When Thinking about Your Child’s Health, Don’t Forget about Their Eyes
February 7, 2017
by Mankato Clinic
Your child is constantly growing and changing right before your eyes, and their vision develops and changes just as quickly.
From the moment your child is brought into the world, the development of vision begins and their sharpness of vision is less than fully developed. You may notice that your baby prefers looking at close objects and gravitates to faces and objects that are brightly colored or of high contrast and moving.
By three months old, most babies can easily follow a moving object and can hold their eyes on it even when the object stops. Baby mobiles in cribs stimulate their visual development by having colors, details and moving parts.
From ages three to six months, the retina of a baby’s eye is well developed and small details are able to be seen. Your child is able to look from near to far and back to near again. At the same time, depth perception is also being developed.
At six months, the eye has reached nearly two thirds of its adult size. By now, both of your baby’s eyes are working together and distance vision and depth perception continue to improve.
By the time your child has his or her first momentous birthday, their vision is on its way to full development. You’ll notice that your child has coordination of the hands and eyes, which can be enhanced by games involving grasping, tossing, pointing, placing and catching.
From ages two to five years old, your preschooler is actively engaging in drawing and looking at pictures, both of which captivate and help harmonize vision and hearing.
Just like well-child visits to their pediatricians, healthy eyes and vision checks are a critical part of kids’ development. Whether or not your child has risk factors or a family history of eye problems, children should have their vision checked at their six month and three-year well-child exams and before first grade.
Vision problems tend to show up during the preschool years and can be detected during a routine eye exam. The most common eye problems in children include:
- Amblyopia: Also known as a lazy eye, amblyopia is poor vision in an eye that appears to be normal. If left untreated in childhood, a lazy eye can lead to impairment in the affected eye or permanent vision loss.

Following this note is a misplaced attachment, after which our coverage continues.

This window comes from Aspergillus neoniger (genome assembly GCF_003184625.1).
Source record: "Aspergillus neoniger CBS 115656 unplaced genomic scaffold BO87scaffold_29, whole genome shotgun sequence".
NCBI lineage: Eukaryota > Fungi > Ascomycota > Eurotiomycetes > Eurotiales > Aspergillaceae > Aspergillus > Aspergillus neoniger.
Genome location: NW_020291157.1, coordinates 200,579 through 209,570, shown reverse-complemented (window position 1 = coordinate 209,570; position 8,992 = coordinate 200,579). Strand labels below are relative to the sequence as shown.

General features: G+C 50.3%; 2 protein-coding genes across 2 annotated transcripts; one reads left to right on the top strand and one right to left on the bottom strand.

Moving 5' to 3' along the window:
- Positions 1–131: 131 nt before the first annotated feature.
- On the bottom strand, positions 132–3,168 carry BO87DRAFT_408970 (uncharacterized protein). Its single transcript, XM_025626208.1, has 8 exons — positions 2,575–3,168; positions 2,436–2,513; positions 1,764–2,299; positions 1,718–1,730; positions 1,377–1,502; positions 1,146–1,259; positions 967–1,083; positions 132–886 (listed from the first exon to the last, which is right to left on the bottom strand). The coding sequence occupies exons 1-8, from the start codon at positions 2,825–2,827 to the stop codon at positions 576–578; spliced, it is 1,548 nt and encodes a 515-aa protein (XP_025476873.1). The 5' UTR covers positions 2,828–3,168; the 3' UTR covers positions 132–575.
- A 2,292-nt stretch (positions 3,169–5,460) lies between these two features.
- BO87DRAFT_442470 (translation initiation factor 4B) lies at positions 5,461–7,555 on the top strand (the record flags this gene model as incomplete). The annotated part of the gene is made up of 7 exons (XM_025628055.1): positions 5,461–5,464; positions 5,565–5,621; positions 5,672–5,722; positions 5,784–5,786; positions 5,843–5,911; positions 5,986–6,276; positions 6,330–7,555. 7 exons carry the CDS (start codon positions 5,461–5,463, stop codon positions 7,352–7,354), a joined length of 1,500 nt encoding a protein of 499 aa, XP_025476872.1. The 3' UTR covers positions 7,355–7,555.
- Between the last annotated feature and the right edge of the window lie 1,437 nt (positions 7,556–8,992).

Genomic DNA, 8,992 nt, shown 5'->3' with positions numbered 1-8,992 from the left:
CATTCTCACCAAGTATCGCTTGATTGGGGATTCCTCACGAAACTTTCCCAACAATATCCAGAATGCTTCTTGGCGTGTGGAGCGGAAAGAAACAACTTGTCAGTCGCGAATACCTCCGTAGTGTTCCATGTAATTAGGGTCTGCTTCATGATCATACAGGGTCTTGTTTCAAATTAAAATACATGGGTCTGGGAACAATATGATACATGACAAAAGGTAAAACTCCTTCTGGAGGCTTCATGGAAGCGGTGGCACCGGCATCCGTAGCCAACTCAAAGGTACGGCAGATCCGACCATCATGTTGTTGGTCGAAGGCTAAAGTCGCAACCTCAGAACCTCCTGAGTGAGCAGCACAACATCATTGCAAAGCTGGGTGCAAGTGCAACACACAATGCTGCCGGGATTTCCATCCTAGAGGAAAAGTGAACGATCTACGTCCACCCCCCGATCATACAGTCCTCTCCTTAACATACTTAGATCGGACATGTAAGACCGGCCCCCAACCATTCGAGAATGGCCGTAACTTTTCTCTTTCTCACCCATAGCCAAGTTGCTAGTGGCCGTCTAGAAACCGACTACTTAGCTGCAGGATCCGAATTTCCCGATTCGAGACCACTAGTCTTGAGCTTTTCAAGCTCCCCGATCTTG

- Strabismus: Commonly known as cross-eyed, strabismus is a misalignment of the eyes, which causes eyes to wander. This leads to both eyes not aiming at the same object. If one eye is constantly misaligned, a lazy eye could develop in that eye. Healthy vision can be restored by covering the eye with a patch, which forces the misaligned eye to become stronger by working harder. In some cases, surgery or specially designed glasses may also help.
- Refractive errors: Just like in adults, these common eye problems occur when vision is blurry and the eye is incorrectly shaped. Errors include nearsightedness (inability to clearly see in the distance), farsightedness (inability to see up-close) and astigmatism (an abnormal curve of the surface of the eye). Each of these refractive errors can be treated by glasses.
So, how do you know if your child is having vision problems? Look for the following problems in children younger than six:
- Constant eye rubbing
- Extreme light sensitivity
- Poor focusing
- Poor visual tracking
- Abnormal alignment or movement of the eyes
- Chronic redness or tearing of the eyes
- A white pupil instead of black
In school-aged children, other signs to watch for include:
- Poor school performance
- Not wanting to go to school
- Difficulty paying attention
- Difficulty when reading and writing
- Trouble seeing information on the white board at school
- Blurry or double vision
- Headaches or eye pain
- Taking longer than normal to complete homework
If an ophthalmologist or optometrist determines that your child needs glasses, keep these tips in mind: younger kids should have plastic frames for safety, and all children should wear lenses made of impact-resistance plastic. To help your child ease into the transition of wearing glasses, let them choose their own frames, if possible.
With so much of the world to see and learn about, it’s important to take the necessary steps when it comes to protecting your child’s vision. Kids’ eye exams are an incredibly powerful tool for overall health and can help shape their future by catching any eye problems as soon as possible.